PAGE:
Indian Cooking 301 — Recipe #4: Oven-roasted eggplant raita
Indian Cooking 301 – This lesson will focus on using black mustard seeds for the first time. And if you like raita, this takes it to a whole new level!
You will learn a common Indian cooking technique called ‘tempering’ and discover that it lends a completely different flavor profile to a variety of Indian dishes you might not have tasted before.
One of the main Indian whole spices you should keep in your cupboard are black mustard seeds; while it may not be easy to find in your local supermarket, leading brands like McCormick do carry yellow mustard seeds, so you can easily use them as a substitute. Although different from whole spices like cinnamon stick, green cardamom pods, and cloves, mustard seeds are used throughout the subcontinent, but are especially a hallmark of South Indian Cooking.
At the 301 level you will learn how to kick things into gear and make authentic Indian dishes using both ground spices (like cumin powder and turmeric) and whole spices (like cinnamon stick and whole cloves) that you can find at your local supermarket — no need to go to an Indian grocer.
You will continue to master my 5-10-5 Rule – a cheat sheet I created for my husband Sean of the basic things you need in your pantry to make a variety of delicious Indian dishes.
As my sister described in her post How to order at an Indian restaurant for the first time, whether or not you’re a fan of vegetables, curries with eggplant or spinach may not seem appetizing at first, but when prepared the Indian way, they make for delicious dishes. Eggplant is a funny one because it’s not quite like okra, but it can be a decisively love/hate vegetable for most people. My mom, for instance, prefers to eat vegetarian most of the time, and she makes lovely vegetable curries but does not like eggplant. Imagine our surprise when she revealed this only a couple of years ago. I was dumbfounded because she makes a South Indian eggplant dish called “eggplant gojuu” that we all love, but little did I know she doesn’t care for eggplant — even eggplant parmesan. Of course, some of us love eggplant, whether it’s layered in thin slices in a deeply rich Greek moussaka or blended as a creamy babaganoush. Many folks enjoy eggplant best when it’s grilled Italian-style and tucked into a toasted panini sandwich with bell peppers, sundried tomatoes, and fresh mozzarella with rich, green olive oil dripping down the sides.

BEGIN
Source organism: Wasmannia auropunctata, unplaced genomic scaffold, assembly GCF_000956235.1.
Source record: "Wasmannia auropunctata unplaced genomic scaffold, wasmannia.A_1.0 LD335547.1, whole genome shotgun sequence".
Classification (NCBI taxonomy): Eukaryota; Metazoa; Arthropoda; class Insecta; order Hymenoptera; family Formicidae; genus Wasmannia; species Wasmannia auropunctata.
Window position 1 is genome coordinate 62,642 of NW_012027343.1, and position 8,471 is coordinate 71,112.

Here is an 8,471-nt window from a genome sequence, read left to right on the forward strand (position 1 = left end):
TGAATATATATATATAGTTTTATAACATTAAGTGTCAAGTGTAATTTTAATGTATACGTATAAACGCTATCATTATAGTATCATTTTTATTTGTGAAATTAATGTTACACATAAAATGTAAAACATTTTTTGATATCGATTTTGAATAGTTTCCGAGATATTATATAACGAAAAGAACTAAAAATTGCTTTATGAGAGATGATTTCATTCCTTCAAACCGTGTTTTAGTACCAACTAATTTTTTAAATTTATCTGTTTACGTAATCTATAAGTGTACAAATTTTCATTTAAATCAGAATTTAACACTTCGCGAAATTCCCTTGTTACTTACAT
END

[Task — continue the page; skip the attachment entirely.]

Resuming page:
This recipe will be a fun addition to your roster when you have an eggplant and aren’t quite sure what to do with it — you can turn it into a smoky, spicy eggplant raita that can be eaten straight out of the bowl as is, or paired with any type of grilled meat. As we showed in Indian Cooking 101 — How to Make an Easy Indian Raita, the yogurt-based condiment is often paired as a side dish with many Indian main courses to serve as a cooling agent. Now, a coment about mustard seeds. Black mustard seeds are a mainstay in Indian cooking and are ‘tempered’ by being heated in hot oil until they pop and the flavors are released — black mustard seeds are ready when you hear the popping has stopped, whereupon you typically add additional whole spices like cumin seeds, kari patha (curry leaves) and other good stuff. Tempered mustard seeds lend a very specific smoky layer of flavor to a dish and don’t taste like pure mustard at all. It just takes setting the heat/flame to the right level, listening carefully, and following the steps below. Preparing mustard seeds this way is often the first cooking step in preparing dishes as varied as this eggplant raita to lentil soups and stews to pickled lemons and green mango jam.
Oven-Roasted Eggplant Raita
- 1 medium-sized eggplant
- 1 small onion, finely chopped
- 2 garlic cloves, finely minced
- 2 tablespoons canola oil
- 1/2 teaspoon red chilli flakes
- 1/2 teaspoon black mustard seeds (if you can’t find black mustard seeds, you can use yellow mustard seeds by leading brands like McCormick in your local supermarket)
- 1/2 teaspoon cumin seeds
- 2 cups plain yogurt
- 1 teaspoon salt (adjust to taste)
- Finely chopped fresh cilantro (before serving)
- Set oven to broiler.
- Wash eggplant and dry it off. Spread canola oil on your hands and cover the eggplant so it’s well-coated. Pierce with fork in a few places to enable steam to escape.
- Put under the broiler for 15-20 minutes, turning it occasionally.
- Remove from oven onto a plate and let it cool. Once cooled, peel off the skin using your fingers or a fork, transfer the eggplant to a medium-size mixing bowl, and mash well with a wooden spoon or potato masher.
- In a small saucepan, heat oil with mustard seeds on medium heat, closing the saucepan with a tightly matching cover. You will hear the mustard seeds begin to pop — it will sound like popcorn. As soon as it goes quiet, lift the lid and add the cumin seeds, red chilli flakes, black pepper, onion, and garlic and sauté until glassy and golden. *Hold the saucepan away from you when you’re adding these items because it will splutter).
- Add saucepan spice mixture to the mashed eggplant and mix well. Add yogurt and salt and mix well again. Top with fresh cilantro before serving.